Posts Tagged Conspiracy
Storyline: Debra and David: double the authors, double the greatness. The Crystal Façade is book two (really, it could actually standalone) in a fantasy series that I can only hope continues until the end of time. Or at least until I can’t stands it no mo’!
The Crystal Façade picks up the story six months after the first adventures on Otharia and Earth. Dyla has been having increasingly disturbing visions of Sir Blackheart and know that until she goes back to Earth to finish the quest they started, these visions will never go away. The glamour has worn off Otharia for Cat and all she wants to do is to go back home to Earth and start living a normal life – teaching her students and archeology-ing – again.
Together Cat, Dyla and Éclair, the very powerful telepath, make the trip back to Earth. After they leave, the conspiracy doesn’t seem to stop weaving out of control. Darius must figure out who is trying to kill him and prevent an evil power from taking over Otharia.
Grammar/Spelling: I noticed some minor issues with punctuation and grammar. I also noticed an odd twist to an old saying (Perhaps it’s due to the differences between Earthlings and Otharians?): “She was a beautiful, headstrong, young woman who seemed to attract men to her like flies to the fire.” I have always heard it stated as, “like moths to the flame.” This phrasing did nothing to detract from the story at all – just something that I noticed and thought it was worth mentioning.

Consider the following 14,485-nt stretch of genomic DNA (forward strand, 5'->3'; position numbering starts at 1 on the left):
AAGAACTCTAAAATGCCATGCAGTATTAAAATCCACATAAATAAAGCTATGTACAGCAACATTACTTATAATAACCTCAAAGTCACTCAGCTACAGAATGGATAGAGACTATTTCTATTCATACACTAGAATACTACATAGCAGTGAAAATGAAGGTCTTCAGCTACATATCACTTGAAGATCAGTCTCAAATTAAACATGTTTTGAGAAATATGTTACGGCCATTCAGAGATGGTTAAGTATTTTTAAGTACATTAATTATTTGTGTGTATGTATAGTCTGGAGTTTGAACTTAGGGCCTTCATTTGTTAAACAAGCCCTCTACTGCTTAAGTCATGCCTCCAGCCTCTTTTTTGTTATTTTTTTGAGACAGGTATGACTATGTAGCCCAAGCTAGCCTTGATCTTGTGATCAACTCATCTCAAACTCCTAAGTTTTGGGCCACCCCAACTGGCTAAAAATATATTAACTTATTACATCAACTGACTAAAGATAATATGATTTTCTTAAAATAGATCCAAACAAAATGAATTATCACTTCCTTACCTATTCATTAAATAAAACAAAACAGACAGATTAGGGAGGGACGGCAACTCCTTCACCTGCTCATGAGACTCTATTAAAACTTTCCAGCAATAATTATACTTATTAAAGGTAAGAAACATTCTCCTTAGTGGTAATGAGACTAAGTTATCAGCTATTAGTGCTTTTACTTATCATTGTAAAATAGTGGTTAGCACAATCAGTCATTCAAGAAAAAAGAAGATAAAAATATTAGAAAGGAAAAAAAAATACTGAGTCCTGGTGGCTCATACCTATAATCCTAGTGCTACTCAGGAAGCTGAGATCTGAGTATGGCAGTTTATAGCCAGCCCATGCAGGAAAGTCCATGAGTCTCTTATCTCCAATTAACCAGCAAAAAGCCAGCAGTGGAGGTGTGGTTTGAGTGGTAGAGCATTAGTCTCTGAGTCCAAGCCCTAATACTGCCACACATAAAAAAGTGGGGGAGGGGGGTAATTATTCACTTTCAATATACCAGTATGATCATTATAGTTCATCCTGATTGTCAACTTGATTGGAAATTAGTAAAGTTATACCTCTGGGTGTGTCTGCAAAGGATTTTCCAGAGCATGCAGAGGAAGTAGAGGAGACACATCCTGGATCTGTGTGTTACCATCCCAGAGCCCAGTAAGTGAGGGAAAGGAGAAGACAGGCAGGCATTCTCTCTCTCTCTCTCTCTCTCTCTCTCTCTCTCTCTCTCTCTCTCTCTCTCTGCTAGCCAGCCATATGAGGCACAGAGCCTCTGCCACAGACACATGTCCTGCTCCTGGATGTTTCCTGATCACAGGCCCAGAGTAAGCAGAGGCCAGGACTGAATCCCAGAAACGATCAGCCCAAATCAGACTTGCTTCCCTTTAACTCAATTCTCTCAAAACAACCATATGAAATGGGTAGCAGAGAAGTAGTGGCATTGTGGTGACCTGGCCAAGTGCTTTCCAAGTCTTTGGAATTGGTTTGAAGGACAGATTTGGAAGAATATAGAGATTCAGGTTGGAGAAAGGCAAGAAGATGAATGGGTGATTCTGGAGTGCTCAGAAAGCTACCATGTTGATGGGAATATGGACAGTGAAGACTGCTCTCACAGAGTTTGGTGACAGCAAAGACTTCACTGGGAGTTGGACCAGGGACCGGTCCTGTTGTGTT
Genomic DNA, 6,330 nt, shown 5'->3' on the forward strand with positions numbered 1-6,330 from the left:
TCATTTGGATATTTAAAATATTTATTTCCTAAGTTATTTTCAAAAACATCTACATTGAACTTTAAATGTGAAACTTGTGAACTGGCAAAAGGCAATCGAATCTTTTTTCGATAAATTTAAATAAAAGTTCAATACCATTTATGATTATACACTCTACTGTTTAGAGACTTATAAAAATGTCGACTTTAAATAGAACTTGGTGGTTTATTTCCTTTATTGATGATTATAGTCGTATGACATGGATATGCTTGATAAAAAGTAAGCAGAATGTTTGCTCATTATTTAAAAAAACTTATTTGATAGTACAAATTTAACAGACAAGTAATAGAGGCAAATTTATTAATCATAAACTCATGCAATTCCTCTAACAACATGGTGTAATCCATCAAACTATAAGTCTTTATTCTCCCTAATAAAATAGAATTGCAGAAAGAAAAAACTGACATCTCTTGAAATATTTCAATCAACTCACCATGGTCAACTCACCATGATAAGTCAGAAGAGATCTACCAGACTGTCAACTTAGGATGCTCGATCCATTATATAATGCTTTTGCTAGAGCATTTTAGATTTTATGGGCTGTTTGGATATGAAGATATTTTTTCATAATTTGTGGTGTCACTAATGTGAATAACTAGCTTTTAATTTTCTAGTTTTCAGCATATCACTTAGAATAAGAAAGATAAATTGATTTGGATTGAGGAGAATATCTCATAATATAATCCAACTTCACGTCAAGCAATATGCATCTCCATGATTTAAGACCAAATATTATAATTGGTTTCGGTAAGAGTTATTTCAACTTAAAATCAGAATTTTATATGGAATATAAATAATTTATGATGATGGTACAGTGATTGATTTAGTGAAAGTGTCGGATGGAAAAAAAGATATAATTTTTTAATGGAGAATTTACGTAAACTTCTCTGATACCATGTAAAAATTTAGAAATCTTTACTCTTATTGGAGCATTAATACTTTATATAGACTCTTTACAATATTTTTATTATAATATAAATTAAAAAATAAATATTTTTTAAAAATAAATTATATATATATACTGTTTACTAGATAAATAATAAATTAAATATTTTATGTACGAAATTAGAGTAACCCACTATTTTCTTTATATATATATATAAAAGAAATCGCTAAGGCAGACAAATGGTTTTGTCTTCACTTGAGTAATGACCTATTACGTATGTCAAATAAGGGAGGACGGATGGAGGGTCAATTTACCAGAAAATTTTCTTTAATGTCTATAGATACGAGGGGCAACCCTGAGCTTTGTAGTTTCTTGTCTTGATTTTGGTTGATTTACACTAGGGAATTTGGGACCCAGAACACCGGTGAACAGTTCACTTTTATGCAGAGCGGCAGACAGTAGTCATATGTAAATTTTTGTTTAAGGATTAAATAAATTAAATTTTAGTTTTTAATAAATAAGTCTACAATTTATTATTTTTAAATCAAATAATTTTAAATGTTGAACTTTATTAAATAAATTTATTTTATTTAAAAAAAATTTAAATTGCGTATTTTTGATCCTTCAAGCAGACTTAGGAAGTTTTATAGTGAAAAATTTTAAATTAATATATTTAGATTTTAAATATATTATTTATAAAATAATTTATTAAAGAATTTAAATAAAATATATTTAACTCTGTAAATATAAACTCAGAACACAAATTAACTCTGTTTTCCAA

Character Development: The Crystal Façade is fairly well-written and developed. Even though it is book two, the characters were flushed out well enough that it was easy to follow the storyline. Of course, now I must read the FIRST book so that I can get the ENTIRE story. Geez! Thanks guys! Like I don’t have ENOUGH books to read! I kid, I kid!
Darius is the new lady-loving young Duke of Telkur (Well, he’s always loved ladies, so that part isn’t new, per se.) and he might have met his match with the beautiful, spit-fire Crystaline. He decides to prove his mettle by saving her from kidnappers. (At least attempting to!)